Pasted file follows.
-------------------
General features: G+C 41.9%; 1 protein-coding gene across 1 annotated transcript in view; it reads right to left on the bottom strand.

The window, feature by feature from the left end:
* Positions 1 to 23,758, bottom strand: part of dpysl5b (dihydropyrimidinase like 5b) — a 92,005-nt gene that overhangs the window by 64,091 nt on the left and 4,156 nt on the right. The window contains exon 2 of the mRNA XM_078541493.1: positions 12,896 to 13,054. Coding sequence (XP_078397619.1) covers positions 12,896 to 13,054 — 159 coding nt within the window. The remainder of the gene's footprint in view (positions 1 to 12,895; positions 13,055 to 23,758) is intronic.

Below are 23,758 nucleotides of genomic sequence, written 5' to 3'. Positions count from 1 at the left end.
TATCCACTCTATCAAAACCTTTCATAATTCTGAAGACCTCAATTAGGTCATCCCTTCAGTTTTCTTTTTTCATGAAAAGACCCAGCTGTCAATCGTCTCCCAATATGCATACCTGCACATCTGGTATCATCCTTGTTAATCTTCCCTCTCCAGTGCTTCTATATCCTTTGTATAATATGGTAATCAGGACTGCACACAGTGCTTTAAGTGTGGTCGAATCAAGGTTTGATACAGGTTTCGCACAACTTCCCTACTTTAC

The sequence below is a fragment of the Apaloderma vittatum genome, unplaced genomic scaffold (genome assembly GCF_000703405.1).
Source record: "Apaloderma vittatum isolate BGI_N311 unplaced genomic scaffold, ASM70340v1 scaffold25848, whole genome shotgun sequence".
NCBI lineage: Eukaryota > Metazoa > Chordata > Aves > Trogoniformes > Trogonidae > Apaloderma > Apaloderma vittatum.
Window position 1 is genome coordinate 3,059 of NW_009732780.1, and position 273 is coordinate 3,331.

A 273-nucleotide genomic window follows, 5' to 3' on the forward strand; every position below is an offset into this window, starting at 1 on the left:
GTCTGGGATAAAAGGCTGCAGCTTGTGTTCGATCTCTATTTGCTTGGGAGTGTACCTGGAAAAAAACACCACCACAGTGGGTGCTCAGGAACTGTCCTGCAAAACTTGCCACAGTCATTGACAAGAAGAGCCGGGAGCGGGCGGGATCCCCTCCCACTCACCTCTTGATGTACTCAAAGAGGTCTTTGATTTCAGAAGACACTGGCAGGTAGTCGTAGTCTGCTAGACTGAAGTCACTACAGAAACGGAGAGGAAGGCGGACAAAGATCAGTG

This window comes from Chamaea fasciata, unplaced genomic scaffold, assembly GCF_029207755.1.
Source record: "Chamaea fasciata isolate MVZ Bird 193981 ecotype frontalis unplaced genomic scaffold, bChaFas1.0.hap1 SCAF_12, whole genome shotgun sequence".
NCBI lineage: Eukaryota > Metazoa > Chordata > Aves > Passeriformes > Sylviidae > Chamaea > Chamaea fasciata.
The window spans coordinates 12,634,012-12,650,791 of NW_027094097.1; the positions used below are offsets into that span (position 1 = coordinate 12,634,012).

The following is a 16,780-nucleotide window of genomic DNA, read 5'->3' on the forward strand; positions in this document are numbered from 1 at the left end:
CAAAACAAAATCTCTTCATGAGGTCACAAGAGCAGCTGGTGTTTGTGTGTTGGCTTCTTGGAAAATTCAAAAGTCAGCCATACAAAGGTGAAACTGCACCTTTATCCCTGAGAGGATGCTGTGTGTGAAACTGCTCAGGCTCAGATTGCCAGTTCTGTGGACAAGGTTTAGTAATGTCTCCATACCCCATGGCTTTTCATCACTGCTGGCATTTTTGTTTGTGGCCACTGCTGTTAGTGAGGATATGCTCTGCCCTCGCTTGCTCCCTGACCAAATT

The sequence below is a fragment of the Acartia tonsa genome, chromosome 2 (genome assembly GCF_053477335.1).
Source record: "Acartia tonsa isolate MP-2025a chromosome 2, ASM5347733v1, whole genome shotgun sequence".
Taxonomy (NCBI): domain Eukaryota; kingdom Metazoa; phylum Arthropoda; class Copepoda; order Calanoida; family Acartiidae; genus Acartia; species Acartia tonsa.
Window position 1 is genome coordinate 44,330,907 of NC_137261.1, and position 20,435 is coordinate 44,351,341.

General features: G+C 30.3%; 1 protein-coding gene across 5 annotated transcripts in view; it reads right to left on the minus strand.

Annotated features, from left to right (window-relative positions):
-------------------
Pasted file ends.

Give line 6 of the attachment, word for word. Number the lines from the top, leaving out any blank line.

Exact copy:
The sequence below is a fragment of the Apaloderma vittatum genome, unplaced genomic scaffold (genome assembly GCF_000703405.1).